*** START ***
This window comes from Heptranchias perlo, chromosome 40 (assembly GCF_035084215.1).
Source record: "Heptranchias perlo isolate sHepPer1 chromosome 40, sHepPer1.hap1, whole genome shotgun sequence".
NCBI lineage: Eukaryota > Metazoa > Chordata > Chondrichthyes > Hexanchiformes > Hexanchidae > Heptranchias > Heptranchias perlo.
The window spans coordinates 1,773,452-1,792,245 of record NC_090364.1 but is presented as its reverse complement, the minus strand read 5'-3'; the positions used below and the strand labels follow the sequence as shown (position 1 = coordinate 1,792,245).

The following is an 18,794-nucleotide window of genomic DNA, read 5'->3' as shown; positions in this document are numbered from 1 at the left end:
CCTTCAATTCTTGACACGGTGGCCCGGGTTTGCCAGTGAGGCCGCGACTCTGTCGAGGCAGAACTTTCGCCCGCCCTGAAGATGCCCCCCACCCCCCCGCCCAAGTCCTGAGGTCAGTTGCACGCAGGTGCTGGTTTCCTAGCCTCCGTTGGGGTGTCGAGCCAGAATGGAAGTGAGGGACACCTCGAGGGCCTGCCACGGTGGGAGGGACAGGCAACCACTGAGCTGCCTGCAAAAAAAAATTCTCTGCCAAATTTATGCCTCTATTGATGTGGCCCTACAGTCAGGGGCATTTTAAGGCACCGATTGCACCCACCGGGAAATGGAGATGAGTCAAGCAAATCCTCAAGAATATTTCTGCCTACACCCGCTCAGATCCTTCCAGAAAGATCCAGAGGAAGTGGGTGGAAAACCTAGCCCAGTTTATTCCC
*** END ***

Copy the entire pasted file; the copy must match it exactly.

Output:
This window comes from Heptranchias perlo, chromosome 40 (assembly GCF_035084215.1).
Source record: "Heptranchias perlo isolate sHepPer1 chromosome 40, sHepPer1.hap1, whole genome shotgun sequence".
NCBI lineage: Eukaryota > Metazoa > Chordata > Chondrichthyes > Hexanchiformes > Hexanchidae > Heptranchias > Heptranchias perlo.
The window spans coordinates 1,773,452-1,792,245 of record NC_090364.1 but is presented as its reverse complement, the minus strand read 5'-3'; the positions used below and the strand labels follow the sequence as shown (position 1 = coordinate 1,792,245).

The following is an 18,794-nucleotide window of genomic DNA, read 5'->3' as shown; positions in this document are numbered from 1 at the left end:
CCTTCAATTCTTGACACGGTGGCCCGGGTTTGCCAGTGAGGCCGCGACTCTGTCGAGGCAGAACTTTCGCCCGCCCTGAAGATGCCCCCCACCCCCCCGCCCAAGTCCTGAGGTCAGTTGCACGCAGGTGCTGGTTTCCTAGCCTCCGTTGGGGTGTCGAGCCAGAATGGAAGTGAGGGACACCTCGAGGGCCTGCCACGGTGGGAGGGACAGGCAACCACTGAGCTGCCTGCAAAAAAAAATTCTCTGCCAAATTTATGCCTCTATTGATGTGGCCCTACAGTCAGGGGCATTTTAAGGCACCGATTGCACCCACCGGGAAATGGAGATGAGTCAAGCAAATCCTCAAGAATATTTCTGCCTACACCCGCTCAGATCCTTCCAGAAAGATCCAGAGGAAGTGGGTGGAAAACCTAGCCCAGTTTATTCCC